A sketch by one of the surgeon’s who battled to save JFK’s life after he was shot suggests that the Warren Commission into President Kennedy’s death wrongly concluded that a single bullet killed him.
“I was about 18 inches above that wound. I got a better look at it than anybody in that room. It was way back in the back [of the head], which may lead to the thought that he was shot not only from the back, but also from the front,” Dr Robert McClelland
It shows a “probable” entrance for the first bullet around the level of JFK’s hairline. However, McClelland also notes “I did not see this” from his position behind the President where he was holding his head.
It also illustrates a second entrance wound which he describes as “low in the neck which I clearly saw”. He adds that the probable exit wound high in the back altho [sic] I did not see this.”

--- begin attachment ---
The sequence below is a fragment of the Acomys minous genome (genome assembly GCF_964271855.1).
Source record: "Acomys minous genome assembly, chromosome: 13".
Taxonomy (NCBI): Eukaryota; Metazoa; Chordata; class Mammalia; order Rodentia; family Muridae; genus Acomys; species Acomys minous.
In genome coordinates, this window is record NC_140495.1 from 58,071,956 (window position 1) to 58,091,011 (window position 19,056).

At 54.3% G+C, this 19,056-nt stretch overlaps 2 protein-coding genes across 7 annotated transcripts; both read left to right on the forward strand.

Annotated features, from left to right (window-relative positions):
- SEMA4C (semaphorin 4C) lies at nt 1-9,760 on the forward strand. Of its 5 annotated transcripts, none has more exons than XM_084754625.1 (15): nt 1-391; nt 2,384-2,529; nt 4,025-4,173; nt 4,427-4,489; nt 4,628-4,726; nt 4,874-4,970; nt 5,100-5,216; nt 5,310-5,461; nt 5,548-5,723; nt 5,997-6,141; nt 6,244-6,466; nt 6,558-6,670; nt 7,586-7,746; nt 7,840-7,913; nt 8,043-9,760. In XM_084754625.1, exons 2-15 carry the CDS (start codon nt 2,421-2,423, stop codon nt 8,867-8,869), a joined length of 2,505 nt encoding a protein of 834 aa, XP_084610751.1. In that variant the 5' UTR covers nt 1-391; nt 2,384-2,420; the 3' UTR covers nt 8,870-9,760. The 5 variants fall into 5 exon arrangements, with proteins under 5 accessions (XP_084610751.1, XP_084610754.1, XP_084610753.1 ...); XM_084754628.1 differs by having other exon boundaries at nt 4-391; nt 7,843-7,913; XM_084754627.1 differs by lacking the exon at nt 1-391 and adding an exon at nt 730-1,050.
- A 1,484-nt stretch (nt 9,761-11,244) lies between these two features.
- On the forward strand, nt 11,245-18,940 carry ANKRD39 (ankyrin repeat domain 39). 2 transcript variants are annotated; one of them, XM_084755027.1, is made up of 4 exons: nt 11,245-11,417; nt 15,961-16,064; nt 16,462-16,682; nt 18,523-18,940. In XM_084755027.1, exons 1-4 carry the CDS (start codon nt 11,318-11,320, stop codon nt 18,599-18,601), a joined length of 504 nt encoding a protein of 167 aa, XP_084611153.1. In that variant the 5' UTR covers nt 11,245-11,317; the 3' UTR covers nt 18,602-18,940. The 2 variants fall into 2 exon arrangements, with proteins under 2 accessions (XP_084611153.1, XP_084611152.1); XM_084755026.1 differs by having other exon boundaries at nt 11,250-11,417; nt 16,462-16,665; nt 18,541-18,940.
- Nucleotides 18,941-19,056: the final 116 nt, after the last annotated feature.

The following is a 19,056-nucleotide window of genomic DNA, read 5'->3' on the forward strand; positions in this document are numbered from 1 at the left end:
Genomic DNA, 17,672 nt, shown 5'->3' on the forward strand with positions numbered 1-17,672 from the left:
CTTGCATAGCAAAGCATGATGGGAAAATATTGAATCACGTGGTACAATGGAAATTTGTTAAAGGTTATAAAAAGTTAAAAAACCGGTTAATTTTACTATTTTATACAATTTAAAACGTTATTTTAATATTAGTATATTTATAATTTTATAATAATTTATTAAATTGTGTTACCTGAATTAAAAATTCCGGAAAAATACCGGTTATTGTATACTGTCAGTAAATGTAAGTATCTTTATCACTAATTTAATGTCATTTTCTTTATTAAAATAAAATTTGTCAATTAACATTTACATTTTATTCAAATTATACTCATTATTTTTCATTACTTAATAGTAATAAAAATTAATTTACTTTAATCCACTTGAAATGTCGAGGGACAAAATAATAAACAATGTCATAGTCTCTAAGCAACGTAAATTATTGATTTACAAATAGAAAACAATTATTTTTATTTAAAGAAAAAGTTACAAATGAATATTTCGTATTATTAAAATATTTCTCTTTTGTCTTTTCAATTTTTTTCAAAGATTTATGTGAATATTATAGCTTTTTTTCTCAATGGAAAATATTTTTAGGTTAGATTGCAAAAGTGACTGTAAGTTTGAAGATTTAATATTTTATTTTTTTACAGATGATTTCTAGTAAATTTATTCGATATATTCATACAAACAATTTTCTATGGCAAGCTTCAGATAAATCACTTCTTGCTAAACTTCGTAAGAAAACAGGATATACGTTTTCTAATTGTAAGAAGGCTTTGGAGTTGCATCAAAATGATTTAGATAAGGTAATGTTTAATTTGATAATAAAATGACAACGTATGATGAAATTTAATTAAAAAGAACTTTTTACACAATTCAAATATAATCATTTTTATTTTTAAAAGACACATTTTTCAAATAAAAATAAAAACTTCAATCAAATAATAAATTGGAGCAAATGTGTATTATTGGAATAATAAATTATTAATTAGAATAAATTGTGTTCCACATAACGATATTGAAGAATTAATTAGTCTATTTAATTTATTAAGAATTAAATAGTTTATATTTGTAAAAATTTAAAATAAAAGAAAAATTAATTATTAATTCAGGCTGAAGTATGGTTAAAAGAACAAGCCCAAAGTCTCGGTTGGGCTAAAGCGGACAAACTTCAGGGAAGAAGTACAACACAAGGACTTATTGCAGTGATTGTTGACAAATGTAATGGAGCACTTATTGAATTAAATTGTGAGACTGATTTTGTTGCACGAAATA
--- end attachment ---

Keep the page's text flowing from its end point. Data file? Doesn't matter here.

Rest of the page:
In later years, he watched the Abraham Zapruder amateur film of the assassination - something he says confirmed his theory there were two bullets.
“The first bullet hit him in the back, not in the front as we thought at the time,” he concluded.
“Several seconds later, the second shot hits him and his head literally explodes, and he was thrown violently backward and to the left as you would expect someone hit by a high-caliber bullet from the front, not from above and behind.”
As such, he disputes the Warren Commission’s “single bullet” theory and thinks that there were also at least two shooters.
In a curious twist of fate he was later called to save the life of Lee Harvey Oswald - JFK’s killer - after he was shot by Dallas nightclub owner, Jack Ruby.
The sketch was put up for auction and originally priced at $2,500.